During a stop at the Nevada state line, near Garrison, Utah, I encountered one of the most interesting people I’ve met during the trip. While I fueled up the Mustang, a short-bodied school bus pulled alongside a nearby pump. The driver, a slim woman in classic western attire, expressed her admiration for the convertible, which started up a friendly conversation. For the past 20 years, Ruth Eldridge has driven a bus for the White Pine County school district in Nevada, making a round trip of 260 miles every school day. Now that’s driving—and it’s not her only job. She and her husband have a ranch where they raise livestock and grow their own vegetables in a large garden. To me, Ruth is the personification of a rugged Westerner.
About sixty miles into Nevada, US 6 turns south at Ely (pronounced Elee). Route 50 continues west, roughly following the path of the historic Pony Express, most appropriate for a Mustang cruise. It’s well worth noting that the section in Nevada has been officially named The Loneliest Road in America—and there was nary a structure beyond Ely for 80 miles. I knew my decision to take a 45-year-old car across that stretch was a calculated risk, but the Mustang ran like a mail pony at the 70 mph posted speed limit. Mile after mile of extraordinary scenery was our reward for choosing the path less taken.
I stopped for the night in Eureka, which boasts a nicely appointed Best Western. The next morning, while I headed down Main St. for gas, a bright yellow Corvette of mid-70s vintage approached from the opposite direction. I could hear the loud rumble and loping cam of a racing setup, and the driver and I mutually waved as we passed. A few minutes later, the same Corvette pulled into the gas station. My jaw must have dropped as a police officer climbed out wearing a classic two-tone brown uniform. He stuck out his hand and introduced himself as Ken Jones, the Eureka County Sheriff. I had just met The Most Interesting Man of my journey thus far. Ken’s real passion is hotrods. He organizes an annual car show and drag races in Eureka, and his yellow Corvette has the goods, with a race-built engine putting out some 450 horsepower. After posing for a photo with me, Ken fired up the ‘Vette and lit up the rear tires in a half-donut while pulling out onto Main St. He headed up a steep side street, but was soon back at the gas station, this time driving his “government vehicle,” an Impala cruiser that looked every bit as bad-ass as the Vette. “I’m 70 years old and I still haven’t grown up,” Ken admitted. He sincerely wished me a safe trip, and we bid farewell.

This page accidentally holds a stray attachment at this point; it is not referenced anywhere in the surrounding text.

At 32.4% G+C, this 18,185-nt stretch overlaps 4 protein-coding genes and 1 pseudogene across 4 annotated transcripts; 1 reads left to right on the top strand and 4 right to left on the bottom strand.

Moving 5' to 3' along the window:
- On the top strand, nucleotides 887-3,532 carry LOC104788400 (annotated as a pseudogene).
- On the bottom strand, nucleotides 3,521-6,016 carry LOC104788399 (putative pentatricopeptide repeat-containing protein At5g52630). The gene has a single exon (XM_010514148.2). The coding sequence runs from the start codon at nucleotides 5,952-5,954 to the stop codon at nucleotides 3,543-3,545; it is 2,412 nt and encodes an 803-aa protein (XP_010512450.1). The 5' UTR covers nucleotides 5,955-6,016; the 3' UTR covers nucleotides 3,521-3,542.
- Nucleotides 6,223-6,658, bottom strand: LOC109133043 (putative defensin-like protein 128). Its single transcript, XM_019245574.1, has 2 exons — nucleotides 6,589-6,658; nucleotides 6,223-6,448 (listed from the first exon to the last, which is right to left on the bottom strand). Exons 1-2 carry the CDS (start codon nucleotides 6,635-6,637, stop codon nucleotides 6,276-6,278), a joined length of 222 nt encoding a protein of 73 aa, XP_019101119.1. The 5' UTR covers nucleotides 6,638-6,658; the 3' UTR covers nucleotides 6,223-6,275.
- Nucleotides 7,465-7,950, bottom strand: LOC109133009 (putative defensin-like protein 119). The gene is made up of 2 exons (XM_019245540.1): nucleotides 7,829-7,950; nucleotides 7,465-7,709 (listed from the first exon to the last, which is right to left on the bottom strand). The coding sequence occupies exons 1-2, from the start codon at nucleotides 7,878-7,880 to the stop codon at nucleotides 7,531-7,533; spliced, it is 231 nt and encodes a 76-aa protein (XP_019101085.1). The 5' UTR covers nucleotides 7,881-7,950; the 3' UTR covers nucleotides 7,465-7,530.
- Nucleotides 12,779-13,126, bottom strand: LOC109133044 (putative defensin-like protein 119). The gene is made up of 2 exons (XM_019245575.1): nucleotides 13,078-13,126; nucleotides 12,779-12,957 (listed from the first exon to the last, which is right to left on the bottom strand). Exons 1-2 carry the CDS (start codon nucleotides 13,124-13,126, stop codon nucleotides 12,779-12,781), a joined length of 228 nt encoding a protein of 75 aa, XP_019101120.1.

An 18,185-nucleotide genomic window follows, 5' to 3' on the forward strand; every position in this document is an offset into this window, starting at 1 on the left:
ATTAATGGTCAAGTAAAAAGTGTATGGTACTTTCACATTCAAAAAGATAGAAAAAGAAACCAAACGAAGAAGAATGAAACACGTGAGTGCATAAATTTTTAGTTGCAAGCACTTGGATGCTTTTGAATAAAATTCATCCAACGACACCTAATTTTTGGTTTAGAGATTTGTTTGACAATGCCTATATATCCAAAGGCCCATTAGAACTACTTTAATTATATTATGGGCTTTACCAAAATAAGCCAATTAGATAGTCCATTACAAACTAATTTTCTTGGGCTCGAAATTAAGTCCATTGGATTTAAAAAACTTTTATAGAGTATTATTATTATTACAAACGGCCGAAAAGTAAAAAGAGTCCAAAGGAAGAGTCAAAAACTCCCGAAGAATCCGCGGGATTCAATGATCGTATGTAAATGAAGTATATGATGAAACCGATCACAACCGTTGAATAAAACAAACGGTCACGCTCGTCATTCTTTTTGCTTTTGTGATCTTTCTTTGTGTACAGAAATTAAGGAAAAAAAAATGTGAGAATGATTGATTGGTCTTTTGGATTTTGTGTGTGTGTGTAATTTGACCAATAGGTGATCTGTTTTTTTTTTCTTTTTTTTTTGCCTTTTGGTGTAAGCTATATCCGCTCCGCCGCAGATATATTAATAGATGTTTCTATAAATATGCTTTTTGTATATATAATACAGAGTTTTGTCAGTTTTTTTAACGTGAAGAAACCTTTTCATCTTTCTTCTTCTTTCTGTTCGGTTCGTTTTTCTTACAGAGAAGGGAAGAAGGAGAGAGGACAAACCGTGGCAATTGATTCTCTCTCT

The day’s trip across Nevada measured about 240 miles. There was only one tiny town, Austin (population 192), between Eureka and Fallon. It was a lonely highway indeed, and I saw exactly one car going my direction along that stretch. It was almost strange, afterward, to enter a thriving metropolitan area as I drove through Sparks into Reno.
They call US 50 the Loneliest Road, but between the fascinating folks and the unparalleled scenery, I would rate my trip across Utah and Nevada as one of the best drives I’ve ever experienced.